• A Practice‐Focused Case for Animal Moral Agency
    Journal of Applied Philosophy 38 (2): 226-243. 2021.
    Considerations of nonhuman animal moral agency typically base their reasoning and (very often negative) verdict on a capacity‐focused approach to moral agency. According to this approach, an entity is a moral agent if it has certain intrapersonal features or capacities, typically in terms of conscious reflection and deliberation. According to a practice‐focused notion of moral agency, however, an entity is a moral agent in virtue of being a participant of a moral responsibility practice (MRP). I…Read more
  • XI—Rights Externalism and Racial Injustice
    Proceedings of the Aristotelian Society 120 (3): 253-276. 2021.
    Rights externalism, a view I defend in Rights, Race, and Recognition, takes social recognition to be a condition for being a rights bearer. I vindicate this view by answering two recent critics. I concede some ground, particularly with respect to their reservations about what we gain, but argue that claims about what we stand to lose are overblown. I conclude that rights externalism is not detrimental to the critique of racial injustice, and that embracing it has noteworthy virtues. The most sig…Read more
  • The badness of pain
    Utilitas 32 (2): 236-252. 2020.
    Why is pain bad? The most straightforward theory of pain's badness,dolorism, appeals to the phenomenal quality of displeasure. In spite of its explanatory appeal, the view is too straightforward to capture two central puzzles, namely pain that is enjoyed and pain that is not painful. These cases can be captured byconditionalism, which makes the badness of displeasure conditional on an agent's attitude. But conditionalism fails where dolorism succeeds with explanatory appeal. A new approach is pr…Read more
  • Environmental ethicists have been arguing for decades that swift action to protect our natural environment is morally paramount, and that our concern for the environment should go beyond its importance for human welfare. It might be thought that the widespread acceptance of moral anti-realism would undermine the aims of environmental ethicists. One reason is that recent empirical studies purport to show that moral realists are more likely to act on the basis of their ethical convictions than ant…Read more
  • Animal Agency
    Dale Jamieson
    The Harvard Review of Philosophy 25 111-126. 2018.
    The rise of physicalism and naturalism, the development of cognitive science, and the explosion and popularization of knowledge about animal behavior has brought us to see that most of the properties that were once thought to distinguish humans from other animals are shared with other animals. Many people now see properties that are morally relevant to how it is permissible to treat animals, such as sentience, as widely distributed. Agency, however, is one area in which the retreat from human un…Read more
  • Chimps as secret agents
    Caroline T. Arruda and Daniel J. Povinelli
    Synthese 193 (7): 2129-2158. 2016.
    We provide an account of chimpanzee-specific agency within the context of philosophy of action. We do so by showing that chimpanzees are capable of what we call reason-directed action, even though they may be incapable of more full-blown action, which we call reason-considered action. Although chimpanzee agency does not possess all the features of typical adult human agency, chimpanzee agency is evolutionarily responsive to their environment and overlaps considerably with our own. As such, it is…Read more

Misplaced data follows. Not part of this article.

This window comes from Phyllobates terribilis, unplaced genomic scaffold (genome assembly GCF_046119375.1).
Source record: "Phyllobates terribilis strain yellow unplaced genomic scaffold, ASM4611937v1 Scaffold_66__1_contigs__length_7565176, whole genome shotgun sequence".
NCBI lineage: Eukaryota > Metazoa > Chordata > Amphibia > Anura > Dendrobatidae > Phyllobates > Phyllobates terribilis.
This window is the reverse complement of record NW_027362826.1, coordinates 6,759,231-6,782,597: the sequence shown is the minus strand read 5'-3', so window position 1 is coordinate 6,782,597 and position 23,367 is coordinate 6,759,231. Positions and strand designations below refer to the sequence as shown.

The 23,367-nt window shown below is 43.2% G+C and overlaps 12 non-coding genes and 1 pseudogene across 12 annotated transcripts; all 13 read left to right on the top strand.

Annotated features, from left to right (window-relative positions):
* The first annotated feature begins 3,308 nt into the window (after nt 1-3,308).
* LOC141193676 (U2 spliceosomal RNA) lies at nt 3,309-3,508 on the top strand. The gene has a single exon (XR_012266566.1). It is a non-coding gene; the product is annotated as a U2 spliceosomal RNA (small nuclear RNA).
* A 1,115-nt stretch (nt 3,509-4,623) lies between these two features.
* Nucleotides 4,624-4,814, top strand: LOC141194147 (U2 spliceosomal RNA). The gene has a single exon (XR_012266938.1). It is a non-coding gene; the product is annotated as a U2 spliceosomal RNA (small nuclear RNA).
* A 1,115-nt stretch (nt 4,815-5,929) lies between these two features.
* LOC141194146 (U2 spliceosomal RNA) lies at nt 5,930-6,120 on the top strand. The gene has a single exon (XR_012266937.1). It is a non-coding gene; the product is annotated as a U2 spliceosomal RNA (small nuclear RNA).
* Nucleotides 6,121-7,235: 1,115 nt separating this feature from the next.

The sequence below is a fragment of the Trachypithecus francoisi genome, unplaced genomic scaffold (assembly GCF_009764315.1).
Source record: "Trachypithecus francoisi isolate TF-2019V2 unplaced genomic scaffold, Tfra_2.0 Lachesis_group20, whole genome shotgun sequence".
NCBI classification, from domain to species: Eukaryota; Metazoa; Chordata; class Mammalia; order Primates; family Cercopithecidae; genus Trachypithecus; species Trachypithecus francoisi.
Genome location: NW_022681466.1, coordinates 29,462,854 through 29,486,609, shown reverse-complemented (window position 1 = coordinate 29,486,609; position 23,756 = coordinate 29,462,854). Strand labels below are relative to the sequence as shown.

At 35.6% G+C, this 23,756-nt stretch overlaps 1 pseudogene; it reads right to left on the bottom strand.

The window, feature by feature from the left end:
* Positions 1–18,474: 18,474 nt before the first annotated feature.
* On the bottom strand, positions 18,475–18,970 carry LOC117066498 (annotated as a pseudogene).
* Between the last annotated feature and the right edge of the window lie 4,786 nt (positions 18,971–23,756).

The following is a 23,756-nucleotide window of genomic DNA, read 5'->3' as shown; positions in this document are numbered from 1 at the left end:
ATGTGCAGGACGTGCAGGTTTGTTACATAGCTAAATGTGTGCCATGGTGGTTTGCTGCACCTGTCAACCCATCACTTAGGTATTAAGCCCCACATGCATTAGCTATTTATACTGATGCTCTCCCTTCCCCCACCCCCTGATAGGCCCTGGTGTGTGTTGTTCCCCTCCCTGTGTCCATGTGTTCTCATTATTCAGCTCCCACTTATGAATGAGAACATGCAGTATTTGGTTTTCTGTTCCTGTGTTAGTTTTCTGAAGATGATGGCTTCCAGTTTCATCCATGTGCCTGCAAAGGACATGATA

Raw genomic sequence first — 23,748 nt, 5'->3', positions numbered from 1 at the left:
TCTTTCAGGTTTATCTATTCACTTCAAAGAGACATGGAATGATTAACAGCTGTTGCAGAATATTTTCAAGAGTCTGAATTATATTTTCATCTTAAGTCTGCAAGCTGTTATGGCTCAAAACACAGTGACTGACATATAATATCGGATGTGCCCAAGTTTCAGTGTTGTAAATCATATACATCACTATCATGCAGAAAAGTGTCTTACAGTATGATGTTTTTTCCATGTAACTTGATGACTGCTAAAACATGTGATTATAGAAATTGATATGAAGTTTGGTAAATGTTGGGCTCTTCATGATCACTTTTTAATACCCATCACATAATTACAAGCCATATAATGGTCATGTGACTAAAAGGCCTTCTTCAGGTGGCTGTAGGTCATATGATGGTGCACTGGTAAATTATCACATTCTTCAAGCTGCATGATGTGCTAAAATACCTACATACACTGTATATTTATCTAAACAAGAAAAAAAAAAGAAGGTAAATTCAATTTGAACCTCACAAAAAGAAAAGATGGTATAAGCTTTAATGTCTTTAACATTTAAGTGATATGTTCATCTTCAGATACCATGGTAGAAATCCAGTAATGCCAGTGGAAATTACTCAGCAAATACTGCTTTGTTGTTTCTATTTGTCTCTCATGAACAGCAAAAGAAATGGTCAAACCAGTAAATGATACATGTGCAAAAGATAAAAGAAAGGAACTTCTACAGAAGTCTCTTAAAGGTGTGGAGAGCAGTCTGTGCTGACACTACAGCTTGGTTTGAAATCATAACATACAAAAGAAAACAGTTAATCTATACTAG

• Two ways of relating to reasons
    Caroline T. Arruda and Daniel J. Povinelli
    Mind and Language 33 (5): 441-459. 2018.
  • This paper argues for a conception of the natural rights of non-human animals grounded in Kant’s explanation of the foundation of human rights. The rights in question are rights that are in the first instance held against humanity collectively speaking—against our species conceived as an organized body capable of collective action. The argument proceeds by first developing a similar case for the right of every human individual who is in need of aid to get it, and then showing why the situation o…Read more
  • Estimating the Reproducibility of Experimental Philosophy
    Florian Cova, Brent Strickland, Angela Abatista, Aurélien Allard, James Andow, Mario Attie-Picker, James R. Beebe, Renatas Berniūnas, Jordane Boudesseul, Matteo Colombo, Fiery Cushman, Rodrigo Díaz, Noah N’Djaye Nikolai van Dongen, Vilius Dranseika, Brian D. Earp, Antonio Gaitán Torres, Ivar Hannikainen, Jose V. Hernandez-Conde, Wenjia Hu, François Jaquet, Kareem Khalifa, Hanna Kim, Markus Kneer, Joshua Knobe, Miklos Kurthy, Anthony Lantian, Shen-yi Liao, Edouard Machery, Tania Moerenhout, Christian Mott, Mark Phelan, Jonathan Phillips, Navin Rambharose, Kevin Reuter, Felipe Romero, Paulo Sousa, Jan Sprenger, Emile Thalabard, Kevin Tobia, Hugo Viciana, Daniel Wilkenfeld, and Xiang Zhou
    Review of Philosophy and Psychology (1): 1-36. 2018.
    Responding to recent concerns about the reliability of the published literature in psychology and other disciplines, we formed the X-Phi Replicability Project to estimate the reproducibility of experimental philosophy. Drawing on a representative sample of 40 x-phi studies published between 2003 and 2015, we enlisted 20 research teams across 8 countries to conduct a high-quality replication of each study in order to compare the results to the original published findings. We found that x-phi stud…Read more